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Re: Title query, Forwarded posting from RObert Milevski



>From milevski@Princeton.EDU  Tue Jan 30 15:32:02 1996
From: "Robert J. Milevski" <milevski@Princeton.EDU>
Date: Tue, 30 Jan 96 09:42:53 -0500
Subject: Title query
Message-ID: <"cgQ691.0.303.odZ3n"@sul2>

Dorothy,

Being an administrator for a few years leads me to ask these
questions before being able to respond directly to your query.
First, I would like to know your current job title.  Second, does
this title accurately describe what you are nowdoing?  Third, does
the job description for that title accurately describe what your are
now doing?  Fourth, what level does the institution regard this
position: professional, non-professional, something in between?
Fifth, why does the institution want to change your title, which your
message implies?  Sixth, do they want to change your job description
as well as your title?  Seventh, does it make a difference to you
(except for the obvious pride you have in your work and your
training) as long as you continue to do the same work, other than
describing what you do to others using your job title as a basis for
the conversation, which you may not like personally?

I would say, again, as an administrator, that I have renamed
positions within the preservation/conservation departments I have
headed to conform with (what I have perceived to be) the current
nonmenclature in the field, especially if the old job title implies
or connotes an activity which is no longer generally acceptable to
the field, such as the title "book restorer."  (Twenty years ago or
more the term restorer was being disparaged by folks then starting to
call themselves book conservators.  And the connotation was someone,
usually a little old man, off in some back room, sophisticating books
for some book dealer, making them look like they did when they first
came out of the bookbinders shop.)  The same holds true for the name
of departments.  Here at Princeton we changed the titles of our
support staff positions from Treatments Specialist I, II, and III
(highly descriptive terms, don't you think?) to, respectively,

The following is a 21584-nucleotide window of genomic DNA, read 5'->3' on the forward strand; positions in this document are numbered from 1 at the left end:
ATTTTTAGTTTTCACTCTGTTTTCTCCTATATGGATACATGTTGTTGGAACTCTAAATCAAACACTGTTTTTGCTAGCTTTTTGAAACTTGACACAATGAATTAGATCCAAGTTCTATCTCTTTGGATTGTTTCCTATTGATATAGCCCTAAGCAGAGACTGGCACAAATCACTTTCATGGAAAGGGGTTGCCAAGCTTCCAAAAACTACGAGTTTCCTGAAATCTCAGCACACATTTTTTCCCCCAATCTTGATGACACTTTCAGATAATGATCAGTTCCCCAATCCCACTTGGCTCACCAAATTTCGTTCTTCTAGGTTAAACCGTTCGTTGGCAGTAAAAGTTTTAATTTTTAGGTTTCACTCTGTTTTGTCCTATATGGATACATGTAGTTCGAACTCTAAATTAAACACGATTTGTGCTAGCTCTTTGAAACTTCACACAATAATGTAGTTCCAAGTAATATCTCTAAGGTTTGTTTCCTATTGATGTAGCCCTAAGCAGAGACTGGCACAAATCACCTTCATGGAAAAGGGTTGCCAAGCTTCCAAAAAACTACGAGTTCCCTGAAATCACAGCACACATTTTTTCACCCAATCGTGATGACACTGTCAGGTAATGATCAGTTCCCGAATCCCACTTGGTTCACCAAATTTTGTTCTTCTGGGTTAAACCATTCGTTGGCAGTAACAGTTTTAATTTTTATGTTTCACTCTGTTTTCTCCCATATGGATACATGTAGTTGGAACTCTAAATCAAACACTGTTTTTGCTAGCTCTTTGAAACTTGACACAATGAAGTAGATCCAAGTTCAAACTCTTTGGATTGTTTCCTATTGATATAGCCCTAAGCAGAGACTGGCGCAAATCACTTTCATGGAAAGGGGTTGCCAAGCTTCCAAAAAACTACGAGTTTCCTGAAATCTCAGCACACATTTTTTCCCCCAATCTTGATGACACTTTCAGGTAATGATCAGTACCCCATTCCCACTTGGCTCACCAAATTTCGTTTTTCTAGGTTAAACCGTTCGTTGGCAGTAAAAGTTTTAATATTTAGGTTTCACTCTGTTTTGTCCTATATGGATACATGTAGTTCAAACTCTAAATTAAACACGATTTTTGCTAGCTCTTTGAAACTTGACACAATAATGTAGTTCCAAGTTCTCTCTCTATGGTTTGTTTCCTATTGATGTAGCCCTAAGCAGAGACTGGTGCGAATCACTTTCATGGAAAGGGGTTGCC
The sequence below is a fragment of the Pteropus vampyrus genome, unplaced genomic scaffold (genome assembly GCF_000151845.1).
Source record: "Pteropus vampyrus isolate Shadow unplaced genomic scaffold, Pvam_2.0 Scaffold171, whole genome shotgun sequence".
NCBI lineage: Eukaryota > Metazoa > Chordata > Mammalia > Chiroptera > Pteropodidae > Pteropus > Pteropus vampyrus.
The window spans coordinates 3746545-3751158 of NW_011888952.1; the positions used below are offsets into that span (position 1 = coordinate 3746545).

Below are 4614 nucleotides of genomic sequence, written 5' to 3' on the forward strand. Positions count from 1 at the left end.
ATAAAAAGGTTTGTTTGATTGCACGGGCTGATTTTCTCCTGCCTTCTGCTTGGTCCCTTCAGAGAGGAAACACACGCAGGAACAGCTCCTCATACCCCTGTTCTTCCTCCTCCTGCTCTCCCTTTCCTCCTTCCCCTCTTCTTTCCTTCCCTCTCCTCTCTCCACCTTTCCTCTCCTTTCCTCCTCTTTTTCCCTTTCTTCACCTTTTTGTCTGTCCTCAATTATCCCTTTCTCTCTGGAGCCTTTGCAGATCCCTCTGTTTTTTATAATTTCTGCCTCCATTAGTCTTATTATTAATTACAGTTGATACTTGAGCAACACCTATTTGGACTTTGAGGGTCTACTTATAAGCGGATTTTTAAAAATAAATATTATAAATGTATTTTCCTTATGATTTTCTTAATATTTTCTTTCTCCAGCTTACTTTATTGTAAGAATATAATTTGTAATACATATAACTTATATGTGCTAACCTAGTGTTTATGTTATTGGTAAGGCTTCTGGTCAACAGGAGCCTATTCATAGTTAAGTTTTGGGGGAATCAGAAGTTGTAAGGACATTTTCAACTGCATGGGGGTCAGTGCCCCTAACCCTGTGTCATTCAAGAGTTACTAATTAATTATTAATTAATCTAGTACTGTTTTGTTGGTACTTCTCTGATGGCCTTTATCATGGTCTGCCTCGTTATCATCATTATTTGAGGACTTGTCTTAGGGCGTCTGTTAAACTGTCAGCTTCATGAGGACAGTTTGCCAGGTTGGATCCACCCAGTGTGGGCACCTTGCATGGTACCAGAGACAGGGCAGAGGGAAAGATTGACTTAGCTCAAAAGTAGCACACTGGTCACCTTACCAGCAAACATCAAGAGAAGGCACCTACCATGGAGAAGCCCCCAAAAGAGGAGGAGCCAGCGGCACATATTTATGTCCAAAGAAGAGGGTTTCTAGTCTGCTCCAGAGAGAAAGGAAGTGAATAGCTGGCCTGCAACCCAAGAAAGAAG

Conservation Assistant, Conservation Technician, and Senior
Conservation Technician.  At a previous job I changed the name of a
department from Collections Maintenance (we were not book dusters and
shelf readers or floor sweepers, which is what I think when I here
this term, and which is still used in the field to some extent) to
Preservation Department.

This is probably more than you asked for but it brings up the idea of
the facade of names we as preservation and conservation folk have to
call ourselves to impress people have no idea (and may not care) what
it is that we do with such conviction.

Robert J. Milevski
Preservation Librarian
Princeton University Libraries
One Washington Road
Princeton, New Jersey 08544
telephone: 609-258-5591; fax: 609-258-4105 or -5571;
email: milevski@firestone.princeton.edu

>From foo@bar  Tue Jan 30 15:32:02 1996
Subject:      query
Message-ID: <"se6ph3.1.303.odZ3n"@sul2>

I am curious.  I am a bookbinder, working in a large institutional
library.
There is a conserted effort by the library to style me a
"conservation
technician", a term I find extremely distasteful.  I am a bookbinder,
trained as one, and find it an honorable calling with a long and
interesting
history.  Am I the only one who objects to this 'conservation
technician'
label which is suddenly all the rage out there?
Dorothy A.

>>>>>>>>>>>>>>>>>>>>>>>>>>>>>>>>>>|<<<<<<<<<<<<<<<<<<<<<<<<<<<<<<<<<<<<<<
Peter D. Verheyen                                       <wk> 315.443.9937
Conservation Librarian                                  <fax>315.443.9510
Syracuse University Library               <email>pdverhey@dreamscape.com
Syracuse University                    <www>http://web.syr.edu/~pdverhey/
Syracuse, NY 13244                <Listowner>Book_Arts-L@listserv.syr.edu


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